Love Letters to the Dead is a powerful coming-of-age novel that will grab hold of your heart and soul, drawing you into the narrator’s world so completely that finishing the book is actually quite upsetting – like having a door slammed in your face by your new best friend. As far as I’m concerned it’s one of the top Young Adult novels of the year.
This book first came to my attention when I saw that Emma Watson had tweeted about it. As a general rule, I will do whatever Emma Watson says because she is Hermione and therefore my idol. So when she gave her seal of approval, I obediently googled Ava Dellaira and discovered that she’s friends with Stephen Chbosky and had worked as an associate producer on the movie adaptation of The Perks of Being a Wallflower. After that I was naturally desperate to get my hands on a copy.
Love Letters to the Dead is the story of Laurel, a young woman who is quietly drowning in grief and guilt. We are introduced to Laurel as she starts her freshman year of High School. (That means Year 9, for those of you who don’t speak American.)
At a glance, all the usual hallmarks of YA contemporary literature appear to be present and accounted for:
1. The (seemingly) Unattainable Crush:
In this case, his name is Sky. And if Sky was a mathematical equation he would look something like this:
Hot Guy + Mysterious Loner = Swoon10
(Maths was never my best subject but I’m pretty sure that’s accurate).
2. The Friend/s with Serious Life Problems:
Laurel’s two closest friends, Hannah and Natalie, are in love! But their relationship is complicated. Neither of them are quite ready to come out of the closet and Hannah is dealing with a pretty stressful home-life situation. Also she keeps ditching Natalie to date boys.
3. The Parents Who Just Don’t Understand:
Neither of Laurel’s parents have a very clear understanding what she’s going through. Her father is blinded by grief and her mother has skipped town at a time when Laurel needs her most.
4. The Thing That Happened in the Past that Must Remain Secret (until the end):
Laurel’s family was torn apart after the death of her older sister, May. But only Laurel knows the whole story behind what happened the night May died. And she can’t talk about it. She can barely even think about it.
So there you go. The bare bones of the story probably sound familiar to you. Most of us have read books like this before. But while the ingredients that have gone into making Love Letters to the Dead may be standard staples, Ava Dellaira throws a serving of raw emotion into the mix that takes everything to a whole new level. And I think that’s what makes Love Letters to the Dead such a special treat. It’s a genuine heartbreaker.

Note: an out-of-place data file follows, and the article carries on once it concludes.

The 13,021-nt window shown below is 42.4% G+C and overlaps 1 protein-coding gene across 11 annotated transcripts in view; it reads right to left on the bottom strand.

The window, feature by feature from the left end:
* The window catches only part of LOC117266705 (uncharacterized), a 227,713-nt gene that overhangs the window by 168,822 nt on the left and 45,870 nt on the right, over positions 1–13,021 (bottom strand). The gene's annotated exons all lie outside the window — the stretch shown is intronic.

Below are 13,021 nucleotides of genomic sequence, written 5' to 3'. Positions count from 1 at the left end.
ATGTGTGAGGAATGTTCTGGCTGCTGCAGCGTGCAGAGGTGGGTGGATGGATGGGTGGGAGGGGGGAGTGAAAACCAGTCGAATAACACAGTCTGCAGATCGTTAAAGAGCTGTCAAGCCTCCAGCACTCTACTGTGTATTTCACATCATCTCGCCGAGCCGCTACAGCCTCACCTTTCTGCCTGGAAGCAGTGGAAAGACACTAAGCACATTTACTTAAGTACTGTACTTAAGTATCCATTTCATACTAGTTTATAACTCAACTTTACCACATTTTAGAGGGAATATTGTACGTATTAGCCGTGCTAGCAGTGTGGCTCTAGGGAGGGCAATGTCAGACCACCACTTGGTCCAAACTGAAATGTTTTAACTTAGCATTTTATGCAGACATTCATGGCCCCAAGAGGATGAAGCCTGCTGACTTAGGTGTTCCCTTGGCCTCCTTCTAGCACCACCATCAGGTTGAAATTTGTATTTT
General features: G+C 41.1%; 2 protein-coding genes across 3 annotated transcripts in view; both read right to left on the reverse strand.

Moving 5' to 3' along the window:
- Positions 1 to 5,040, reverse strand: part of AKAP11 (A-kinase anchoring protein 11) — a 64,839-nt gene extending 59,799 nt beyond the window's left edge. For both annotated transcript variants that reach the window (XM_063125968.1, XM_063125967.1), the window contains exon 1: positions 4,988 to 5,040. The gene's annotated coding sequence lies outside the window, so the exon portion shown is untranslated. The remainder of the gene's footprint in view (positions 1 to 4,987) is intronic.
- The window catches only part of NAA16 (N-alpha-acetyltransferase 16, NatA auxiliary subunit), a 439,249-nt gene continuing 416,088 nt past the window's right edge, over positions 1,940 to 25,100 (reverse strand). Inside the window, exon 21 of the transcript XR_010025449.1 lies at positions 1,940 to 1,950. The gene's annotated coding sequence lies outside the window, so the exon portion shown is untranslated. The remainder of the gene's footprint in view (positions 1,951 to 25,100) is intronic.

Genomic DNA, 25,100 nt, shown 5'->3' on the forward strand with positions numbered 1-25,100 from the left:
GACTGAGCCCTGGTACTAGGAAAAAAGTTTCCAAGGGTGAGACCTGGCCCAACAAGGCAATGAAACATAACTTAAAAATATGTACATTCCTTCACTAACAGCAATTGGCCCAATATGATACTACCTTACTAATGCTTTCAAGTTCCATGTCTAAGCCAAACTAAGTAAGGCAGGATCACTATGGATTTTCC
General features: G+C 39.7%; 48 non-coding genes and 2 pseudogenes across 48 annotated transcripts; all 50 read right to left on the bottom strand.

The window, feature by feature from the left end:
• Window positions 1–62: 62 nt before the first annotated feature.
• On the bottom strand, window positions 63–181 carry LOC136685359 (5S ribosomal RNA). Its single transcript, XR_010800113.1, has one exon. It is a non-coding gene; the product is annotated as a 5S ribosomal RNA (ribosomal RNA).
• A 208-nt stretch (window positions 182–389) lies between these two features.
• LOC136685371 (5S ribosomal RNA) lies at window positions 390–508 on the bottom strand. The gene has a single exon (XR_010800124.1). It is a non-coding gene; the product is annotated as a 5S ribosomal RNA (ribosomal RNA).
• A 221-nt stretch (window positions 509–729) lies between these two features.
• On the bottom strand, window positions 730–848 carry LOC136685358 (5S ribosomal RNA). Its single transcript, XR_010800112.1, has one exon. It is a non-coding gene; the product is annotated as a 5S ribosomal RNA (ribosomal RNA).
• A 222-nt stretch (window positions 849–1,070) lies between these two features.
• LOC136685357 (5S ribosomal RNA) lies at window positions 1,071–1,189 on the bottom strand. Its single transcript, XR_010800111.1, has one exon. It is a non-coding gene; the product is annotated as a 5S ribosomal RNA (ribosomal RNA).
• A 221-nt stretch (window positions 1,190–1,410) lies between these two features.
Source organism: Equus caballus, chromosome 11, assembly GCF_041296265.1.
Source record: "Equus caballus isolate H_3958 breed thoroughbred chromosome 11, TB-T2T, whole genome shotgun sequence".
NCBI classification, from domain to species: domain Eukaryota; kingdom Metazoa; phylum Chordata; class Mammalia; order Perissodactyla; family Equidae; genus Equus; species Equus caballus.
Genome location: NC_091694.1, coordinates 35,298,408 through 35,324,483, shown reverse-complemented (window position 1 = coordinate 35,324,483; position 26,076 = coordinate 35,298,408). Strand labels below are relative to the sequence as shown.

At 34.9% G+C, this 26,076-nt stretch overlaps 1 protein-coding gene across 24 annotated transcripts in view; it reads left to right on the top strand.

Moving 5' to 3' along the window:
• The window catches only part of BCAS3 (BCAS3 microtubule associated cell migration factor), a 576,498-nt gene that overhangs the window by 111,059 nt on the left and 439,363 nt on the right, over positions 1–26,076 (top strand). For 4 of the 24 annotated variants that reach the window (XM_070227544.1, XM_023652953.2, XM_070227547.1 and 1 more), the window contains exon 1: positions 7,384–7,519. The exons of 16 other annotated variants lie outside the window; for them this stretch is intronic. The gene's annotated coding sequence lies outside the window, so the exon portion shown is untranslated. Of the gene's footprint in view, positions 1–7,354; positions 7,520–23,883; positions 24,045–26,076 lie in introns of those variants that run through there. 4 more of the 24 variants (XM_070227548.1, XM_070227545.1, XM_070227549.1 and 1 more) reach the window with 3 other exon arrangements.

Another thing I love about this beautiful book is the fact that it’s written as a series of letters addressed to dead celebrities. As a pop culture junkie, I got a real kick out of this. Kurt Cobain, Judy Garland, Janis Joplin, Amelia Earhart and River Phoenix are just a few of the intriguing people Laurel chooses to write to. She writes the first letter for a school assignment, but then cannot bring herself to turn it in. Instead, she keeps writing letters to dead people. And as she writes she slowly reveals the tragic secret behind the death of her older sister, May.
Dellaira writes with such perfect pitch and subtle skill, Love Letters to the Dead feels like a modern classic. Laurel is a very self-contained and unassuming protagonist, one who spends the majority of the book repressing her feelings and denying the past. The true depth of her suffering is revealed so gradually that I think I was about a third of the way through the novel before it dawned on me that she wasn’t just wallowing in typical teen angst. Not that there’s anything wrong with that, mind you. I happen to love wallowing in teen angst, and I’m a proper grown up adult (supposedly).
This is one of those books that sort of creeps up on you. You start reading and everything seems pretty cool. You’re like, “Oh hey! I see what’s going on here. High school girl with high school problems. Boy drama! Teen Issues! Burgeoning womanhood! I know the drill.”
But as you keep reading you find yourself starting to think, “Hold up. I’m having some strong feelings about this book. Powerful emotions are happening! This is not a drill!”
This beautiful book is the perfect for fans of poignant (i.e. emotionally apocalyptic) Young Adult literature like The Perks of Being a Wallflower and The Fault in our Stars. And the craziest part? This is the author’s first book! I’m completely blown away by that fact. After such an impressive debut, I can’t wait to see what Ava Dellaira does next because … wow.
Sarah McDuling is a contributor to the Booktopia Blog and Editor of the Booktopia Young Adult Buzz. Her hobbies include (but are not limited to) sword-fighting, ghost hunting and lion taming. She is also an enthusiastic fibber.